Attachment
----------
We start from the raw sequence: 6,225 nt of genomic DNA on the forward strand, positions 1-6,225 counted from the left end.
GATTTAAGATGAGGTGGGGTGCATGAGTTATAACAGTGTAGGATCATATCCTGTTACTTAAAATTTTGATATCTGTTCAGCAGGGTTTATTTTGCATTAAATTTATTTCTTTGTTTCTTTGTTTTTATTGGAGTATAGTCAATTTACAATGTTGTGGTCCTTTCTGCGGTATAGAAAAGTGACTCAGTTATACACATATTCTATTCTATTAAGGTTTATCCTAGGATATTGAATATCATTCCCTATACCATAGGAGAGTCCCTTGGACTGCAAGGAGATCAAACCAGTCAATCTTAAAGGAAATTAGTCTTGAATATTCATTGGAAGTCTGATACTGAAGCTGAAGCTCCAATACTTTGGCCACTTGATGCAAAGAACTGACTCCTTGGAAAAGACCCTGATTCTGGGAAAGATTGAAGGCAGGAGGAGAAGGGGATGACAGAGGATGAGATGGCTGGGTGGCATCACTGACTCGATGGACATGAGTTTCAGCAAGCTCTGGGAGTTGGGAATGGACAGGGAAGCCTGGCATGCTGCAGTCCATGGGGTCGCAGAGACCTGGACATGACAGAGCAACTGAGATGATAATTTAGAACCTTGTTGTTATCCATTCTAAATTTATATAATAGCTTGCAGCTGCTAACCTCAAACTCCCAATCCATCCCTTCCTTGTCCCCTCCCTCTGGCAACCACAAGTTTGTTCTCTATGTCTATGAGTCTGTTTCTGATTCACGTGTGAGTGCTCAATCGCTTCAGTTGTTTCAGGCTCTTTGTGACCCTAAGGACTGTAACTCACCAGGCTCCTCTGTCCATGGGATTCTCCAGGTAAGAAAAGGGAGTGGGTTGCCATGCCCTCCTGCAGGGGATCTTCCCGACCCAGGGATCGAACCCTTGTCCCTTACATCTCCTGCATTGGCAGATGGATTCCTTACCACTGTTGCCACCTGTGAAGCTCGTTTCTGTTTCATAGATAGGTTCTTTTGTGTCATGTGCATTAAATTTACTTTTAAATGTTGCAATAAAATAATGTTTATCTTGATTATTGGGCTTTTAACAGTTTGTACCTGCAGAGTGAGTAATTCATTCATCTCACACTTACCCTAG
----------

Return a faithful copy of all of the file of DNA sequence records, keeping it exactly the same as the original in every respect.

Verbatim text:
We start from the raw sequence: 6,225 nt of genomic DNA on the forward strand, positions 1-6,225 counted from the left end.
GATTTAAGATGAGGTGGGGTGCATGAGTTATAACAGTGTAGGATCATATCCTGTTACTTAAAATTTTGATATCTGTTCAGCAGGGTTTATTTTGCATTAAATTTATTTCTTTGTTTCTTTGTTTTTATTGGAGTATAGTCAATTTACAATGTTGTGGTCCTTTCTGCGGTATAGAAAAGTGACTCAGTTATACACATATTCTATTCTATTAAGGTTTATCCTAGGATATTGAATATCATTCCCTATACCATAGGAGAGTCCCTTGGACTGCAAGGAGATCAAACCAGTCAATCTTAAAGGAAATTAGTCTTGAATATTCATTGGAAGTCTGATACTGAAGCTGAAGCTCCAATACTTTGGCCACTTGATGCAAAGAACTGACTCCTTGGAAAAGACCCTGATTCTGGGAAAGATTGAAGGCAGGAGGAGAAGGGGATGACAGAGGATGAGATGGCTGGGTGGCATCACTGACTCGATGGACATGAGTTTCAGCAAGCTCTGGGAGTTGGGAATGGACAGGGAAGCCTGGCATGCTGCAGTCCATGGGGTCGCAGAGACCTGGACATGACAGAGCAACTGAGATGATAATTTAGAACCTTGTTGTTATCCATTCTAAATTTATATAATAGCTTGCAGCTGCTAACCTCAAACTCCCAATCCATCCCTTCCTTGTCCCCTCCCTCTGGCAACCACAAGTTTGTTCTCTATGTCTATGAGTCTGTTTCTGATTCACGTGTGAGTGCTCAATCGCTTCAGTTGTTTCAGGCTCTTTGTGACCCTAAGGACTGTAACTCACCAGGCTCCTCTGTCCATGGGATTCTCCAGGTAAGAAAAGGGAGTGGGTTGCCATGCCCTCCTGCAGGGGATCTTCCCGACCCAGGGATCGAACCCTTGTCCCTTACATCTCCTGCATTGGCAGATGGATTCCTTACCACTGTTGCCACCTGTGAAGCTCGTTTCTGTTTCATAGATAGGTTCTTTTGTGTCATGTGCATTAAATTTACTTTTAAATGTTGCAATAAAATAATGTTTATCTTGATTATTGGGCTTTTAACAGTTTGTACCTGCAGAGTGAGTAATTCATTCATCTCACACTTACCCTAG